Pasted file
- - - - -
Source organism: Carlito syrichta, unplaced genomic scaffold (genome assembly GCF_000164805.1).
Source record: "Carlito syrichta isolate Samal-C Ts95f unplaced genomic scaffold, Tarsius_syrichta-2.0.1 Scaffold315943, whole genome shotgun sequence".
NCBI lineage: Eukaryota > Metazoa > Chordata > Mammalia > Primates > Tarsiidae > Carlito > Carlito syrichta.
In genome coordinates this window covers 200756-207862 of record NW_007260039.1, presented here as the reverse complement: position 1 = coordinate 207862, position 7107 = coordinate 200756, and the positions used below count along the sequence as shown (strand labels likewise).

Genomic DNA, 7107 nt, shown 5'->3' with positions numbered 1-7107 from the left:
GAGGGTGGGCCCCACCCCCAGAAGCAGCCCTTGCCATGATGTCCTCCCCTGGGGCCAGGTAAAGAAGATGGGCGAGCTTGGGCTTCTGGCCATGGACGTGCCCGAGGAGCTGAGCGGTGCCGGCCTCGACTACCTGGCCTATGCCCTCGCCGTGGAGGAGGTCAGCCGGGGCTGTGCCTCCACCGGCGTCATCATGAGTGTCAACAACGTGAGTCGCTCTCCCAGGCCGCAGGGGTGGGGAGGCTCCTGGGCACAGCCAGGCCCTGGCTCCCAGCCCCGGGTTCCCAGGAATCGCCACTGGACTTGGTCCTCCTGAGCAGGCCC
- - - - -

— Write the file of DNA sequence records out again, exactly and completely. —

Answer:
Source organism: Carlito syrichta, unplaced genomic scaffold (genome assembly GCF_000164805.1).
Source record: "Carlito syrichta isolate Samal-C Ts95f unplaced genomic scaffold, Tarsius_syrichta-2.0.1 Scaffold315943, whole genome shotgun sequence".
NCBI lineage: Eukaryota > Metazoa > Chordata > Mammalia > Primates > Tarsiidae > Carlito > Carlito syrichta.
In genome coordinates this window covers 200756-207862 of record NW_007260039.1, presented here as the reverse complement: position 1 = coordinate 207862, position 7107 = coordinate 200756, and the positions used below count along the sequence as shown (strand labels likewise).

Genomic DNA, 7107 nt, shown 5'->3' with positions numbered 1-7107 from the left:
GAGGGTGGGCCCCACCCCCAGAAGCAGCCCTTGCCATGATGTCCTCCCCTGGGGCCAGGTAAAGAAGATGGGCGAGCTTGGGCTTCTGGCCATGGACGTGCCCGAGGAGCTGAGCGGTGCCGGCCTCGACTACCTGGCCTATGCCCTCGCCGTGGAGGAGGTCAGCCGGGGCTGTGCCTCCACCGGCGTCATCATGAGTGTCAACAACGTGAGTCGCTCTCCCAGGCCGCAGGGGTGGGGAGGCTCCTGGGCACAGCCAGGCCCTGGCTCCCAGCCCCGGGTTCCCAGGAATCGCCACTGGACTTGGTCCTCCTGAGCAGGCCC